Winning the Tucson half marathon in 2008.

5. What has been your biggest failure in your event? How have you overcome that?

In my first two marathons, I did the epic death march in the last 10k. My second marathon was probably the most disappointing because I trained much harder after my first one, but ran less than one minute faster with the race playing out similarly (on pace through 20+ miles…death march final 8-10k).

I overcame those early failures by revaluating my approach and recognizing the importance of the specific training required to handle the demands of that last 10k. The first marathon I basically did the classic “10k training + a few easy 20 milers.” It wasn’t until the third event that I discovered the value of long tempo runs at race pace on similar terrain to the goal race course. It was frustrating to fall well short of my goals in those first two marathons, but I learned a lot through those experiences.

6. If you could talk with a beginner or someone else you may know nothing about who wants to get involved in the sport, what advice would you share?

Find a coach or mentor. Doesn’t have to be someone writing your workouts for each day, but at the least, bounce ideas off someone objective. We are too emotionally invested in our own training to be objective at all times.
Spend time with faster runners. Learn how they go about their craft.
Tend to injuries early and proactively.

Soft surfaces. It’s amazing how many beginners are injured and then I later find out they did all their mileage on the road or sidewalk. Even if it is inconvenient, I prioritize running on soft surfaces for my easy days, even if it means doing multiple loops around a park or school fields. Training like this is not always exciting, but it’s a small price to ensure you’re healthy for the real fun stuff.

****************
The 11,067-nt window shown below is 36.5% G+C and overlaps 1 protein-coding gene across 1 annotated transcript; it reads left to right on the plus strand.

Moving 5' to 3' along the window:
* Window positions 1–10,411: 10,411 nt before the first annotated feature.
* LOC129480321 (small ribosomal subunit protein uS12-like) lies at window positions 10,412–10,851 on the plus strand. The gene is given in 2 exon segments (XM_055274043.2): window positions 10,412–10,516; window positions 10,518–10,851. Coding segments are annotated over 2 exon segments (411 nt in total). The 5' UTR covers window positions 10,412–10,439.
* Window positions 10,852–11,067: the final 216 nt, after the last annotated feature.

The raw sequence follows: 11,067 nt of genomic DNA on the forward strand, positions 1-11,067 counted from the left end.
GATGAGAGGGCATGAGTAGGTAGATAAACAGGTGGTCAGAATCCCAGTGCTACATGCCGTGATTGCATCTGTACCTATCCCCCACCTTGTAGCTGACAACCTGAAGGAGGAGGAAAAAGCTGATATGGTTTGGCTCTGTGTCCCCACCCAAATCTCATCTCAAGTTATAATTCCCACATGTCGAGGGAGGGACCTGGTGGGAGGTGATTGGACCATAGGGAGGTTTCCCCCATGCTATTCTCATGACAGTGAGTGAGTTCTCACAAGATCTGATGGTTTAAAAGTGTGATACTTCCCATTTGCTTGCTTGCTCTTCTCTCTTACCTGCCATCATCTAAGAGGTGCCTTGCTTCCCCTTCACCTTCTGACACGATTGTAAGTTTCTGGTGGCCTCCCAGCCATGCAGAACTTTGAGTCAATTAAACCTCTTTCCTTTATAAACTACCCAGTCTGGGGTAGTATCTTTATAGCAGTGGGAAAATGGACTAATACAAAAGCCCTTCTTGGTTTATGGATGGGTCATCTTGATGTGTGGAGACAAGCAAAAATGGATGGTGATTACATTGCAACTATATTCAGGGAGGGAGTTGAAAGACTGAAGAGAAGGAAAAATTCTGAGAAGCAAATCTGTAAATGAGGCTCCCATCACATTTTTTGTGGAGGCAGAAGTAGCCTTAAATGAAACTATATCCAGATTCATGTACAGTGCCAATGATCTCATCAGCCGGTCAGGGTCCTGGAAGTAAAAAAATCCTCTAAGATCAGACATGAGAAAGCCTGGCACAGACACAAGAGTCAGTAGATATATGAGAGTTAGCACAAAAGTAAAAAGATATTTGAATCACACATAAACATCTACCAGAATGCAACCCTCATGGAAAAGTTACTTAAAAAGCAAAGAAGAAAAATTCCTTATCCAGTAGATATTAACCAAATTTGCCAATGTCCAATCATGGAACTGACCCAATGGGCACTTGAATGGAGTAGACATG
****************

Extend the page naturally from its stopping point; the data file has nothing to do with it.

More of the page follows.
Think long term. Consider your full body of work as an athlete, not simply your most recent training block.

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Listen to your body’s signals: pain, fatigue, tightness, poor motivation…they all exist to protect us, not as challenges to “rid ourselves of weakness” or some other faux motivational nonsense. That said, as you mature as an athlete, you will learn to differentiate the between the “yellow light” signals (caution, but press onward) and the “red light” signals (STOP!).
Aerobic development is paramount. There are no shortcuts to success, even though speed may produce more rapid short term gains.
Cherish your early years when improvements come effortlessly. As you become more experienced, improvements take much longer.

7. What are your personal bests? Where did you achieve these times?

1:13 half (Tucson). 2:39 full (Euguene). 4:33 Half ironman (Eagleman).

8. What is your short-term goal as a runner?